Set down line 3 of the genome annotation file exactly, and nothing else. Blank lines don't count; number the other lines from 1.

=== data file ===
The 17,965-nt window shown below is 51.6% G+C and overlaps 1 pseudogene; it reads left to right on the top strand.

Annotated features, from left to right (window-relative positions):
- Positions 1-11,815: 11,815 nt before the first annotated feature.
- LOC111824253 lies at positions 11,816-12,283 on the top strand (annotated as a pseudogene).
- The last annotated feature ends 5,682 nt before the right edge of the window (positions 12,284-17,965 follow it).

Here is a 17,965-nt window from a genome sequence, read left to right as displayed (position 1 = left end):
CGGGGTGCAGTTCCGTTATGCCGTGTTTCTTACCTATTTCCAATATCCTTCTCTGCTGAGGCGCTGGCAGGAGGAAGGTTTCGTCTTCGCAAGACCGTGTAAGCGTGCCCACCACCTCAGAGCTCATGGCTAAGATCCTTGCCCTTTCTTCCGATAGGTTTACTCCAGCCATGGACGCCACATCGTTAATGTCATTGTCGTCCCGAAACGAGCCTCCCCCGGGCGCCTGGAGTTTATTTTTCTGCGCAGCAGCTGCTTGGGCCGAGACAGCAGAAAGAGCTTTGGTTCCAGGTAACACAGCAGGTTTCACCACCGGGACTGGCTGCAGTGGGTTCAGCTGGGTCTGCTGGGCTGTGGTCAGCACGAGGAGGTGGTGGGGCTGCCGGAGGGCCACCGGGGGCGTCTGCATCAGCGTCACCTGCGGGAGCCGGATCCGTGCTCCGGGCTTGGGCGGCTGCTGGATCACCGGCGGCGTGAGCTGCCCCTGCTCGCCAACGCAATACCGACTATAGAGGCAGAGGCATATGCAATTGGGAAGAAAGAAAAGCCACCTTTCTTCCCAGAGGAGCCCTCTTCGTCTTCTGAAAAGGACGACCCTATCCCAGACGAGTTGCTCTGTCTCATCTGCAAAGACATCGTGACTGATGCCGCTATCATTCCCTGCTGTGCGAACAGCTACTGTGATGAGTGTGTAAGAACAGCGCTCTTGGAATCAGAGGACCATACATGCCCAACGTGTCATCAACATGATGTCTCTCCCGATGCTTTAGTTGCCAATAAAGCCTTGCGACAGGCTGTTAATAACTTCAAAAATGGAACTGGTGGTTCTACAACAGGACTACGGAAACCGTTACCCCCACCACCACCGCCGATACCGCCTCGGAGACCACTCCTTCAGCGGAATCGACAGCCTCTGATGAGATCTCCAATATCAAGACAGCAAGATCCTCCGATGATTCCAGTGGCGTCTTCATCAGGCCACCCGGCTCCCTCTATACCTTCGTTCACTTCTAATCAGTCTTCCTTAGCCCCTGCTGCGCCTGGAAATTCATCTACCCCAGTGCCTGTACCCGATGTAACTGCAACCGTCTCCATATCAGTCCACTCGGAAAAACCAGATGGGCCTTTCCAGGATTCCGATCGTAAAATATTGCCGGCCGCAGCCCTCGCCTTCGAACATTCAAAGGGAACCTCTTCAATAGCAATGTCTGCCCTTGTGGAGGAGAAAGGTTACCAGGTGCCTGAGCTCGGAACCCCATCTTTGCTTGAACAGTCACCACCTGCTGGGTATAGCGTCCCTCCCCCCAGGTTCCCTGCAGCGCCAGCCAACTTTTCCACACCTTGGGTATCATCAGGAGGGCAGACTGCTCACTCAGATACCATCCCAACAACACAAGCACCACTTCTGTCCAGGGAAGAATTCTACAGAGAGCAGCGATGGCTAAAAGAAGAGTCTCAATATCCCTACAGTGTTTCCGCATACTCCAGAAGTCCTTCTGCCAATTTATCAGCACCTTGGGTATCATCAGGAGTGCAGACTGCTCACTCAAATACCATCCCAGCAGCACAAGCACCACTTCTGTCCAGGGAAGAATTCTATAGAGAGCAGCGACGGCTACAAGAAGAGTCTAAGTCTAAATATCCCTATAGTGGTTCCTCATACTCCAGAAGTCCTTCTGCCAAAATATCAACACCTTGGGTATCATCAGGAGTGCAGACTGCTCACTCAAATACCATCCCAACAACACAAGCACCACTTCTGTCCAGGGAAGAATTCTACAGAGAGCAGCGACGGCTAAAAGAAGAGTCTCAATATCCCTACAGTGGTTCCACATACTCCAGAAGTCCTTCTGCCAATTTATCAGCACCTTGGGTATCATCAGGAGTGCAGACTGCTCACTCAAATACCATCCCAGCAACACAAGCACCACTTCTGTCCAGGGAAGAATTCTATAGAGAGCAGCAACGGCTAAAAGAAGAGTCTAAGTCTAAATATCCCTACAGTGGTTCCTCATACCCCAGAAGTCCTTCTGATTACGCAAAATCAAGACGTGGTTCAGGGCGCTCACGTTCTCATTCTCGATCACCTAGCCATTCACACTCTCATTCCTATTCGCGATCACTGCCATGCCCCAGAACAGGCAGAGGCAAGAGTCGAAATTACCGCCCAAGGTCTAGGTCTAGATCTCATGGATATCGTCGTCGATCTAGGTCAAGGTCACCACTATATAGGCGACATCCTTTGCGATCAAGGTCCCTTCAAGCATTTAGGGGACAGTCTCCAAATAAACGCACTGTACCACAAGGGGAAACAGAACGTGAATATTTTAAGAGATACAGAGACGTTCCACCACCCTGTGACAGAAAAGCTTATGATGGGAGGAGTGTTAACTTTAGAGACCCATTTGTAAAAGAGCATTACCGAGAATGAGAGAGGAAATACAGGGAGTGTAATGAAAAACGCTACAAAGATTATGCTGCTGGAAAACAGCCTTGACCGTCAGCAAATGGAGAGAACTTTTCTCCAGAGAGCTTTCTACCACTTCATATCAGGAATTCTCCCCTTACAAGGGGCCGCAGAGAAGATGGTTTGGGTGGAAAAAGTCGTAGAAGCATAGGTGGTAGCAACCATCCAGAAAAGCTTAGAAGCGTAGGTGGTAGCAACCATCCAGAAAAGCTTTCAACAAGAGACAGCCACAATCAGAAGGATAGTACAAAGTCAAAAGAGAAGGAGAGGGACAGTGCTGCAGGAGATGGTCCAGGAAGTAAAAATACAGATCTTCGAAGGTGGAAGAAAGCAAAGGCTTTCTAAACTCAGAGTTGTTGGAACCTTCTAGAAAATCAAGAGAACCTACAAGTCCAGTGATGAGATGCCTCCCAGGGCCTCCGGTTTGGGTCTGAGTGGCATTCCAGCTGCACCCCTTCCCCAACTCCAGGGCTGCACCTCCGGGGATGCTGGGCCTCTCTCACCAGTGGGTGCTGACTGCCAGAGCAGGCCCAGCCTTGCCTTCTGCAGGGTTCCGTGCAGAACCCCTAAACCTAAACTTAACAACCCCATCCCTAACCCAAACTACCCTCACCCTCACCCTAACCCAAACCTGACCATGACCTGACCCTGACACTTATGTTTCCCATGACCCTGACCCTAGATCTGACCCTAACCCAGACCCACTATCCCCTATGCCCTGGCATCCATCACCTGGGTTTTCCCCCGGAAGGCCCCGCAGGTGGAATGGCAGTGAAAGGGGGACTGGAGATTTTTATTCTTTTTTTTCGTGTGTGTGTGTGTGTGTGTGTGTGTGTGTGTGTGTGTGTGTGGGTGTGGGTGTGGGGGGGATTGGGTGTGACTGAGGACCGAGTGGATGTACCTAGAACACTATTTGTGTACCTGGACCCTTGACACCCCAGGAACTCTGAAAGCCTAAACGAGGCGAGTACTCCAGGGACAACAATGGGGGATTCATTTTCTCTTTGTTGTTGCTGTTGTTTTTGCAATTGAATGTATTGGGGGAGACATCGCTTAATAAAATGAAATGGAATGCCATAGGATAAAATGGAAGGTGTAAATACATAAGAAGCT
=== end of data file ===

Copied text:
- Positions 1-11,815: 11,815 nt before the first annotated feature.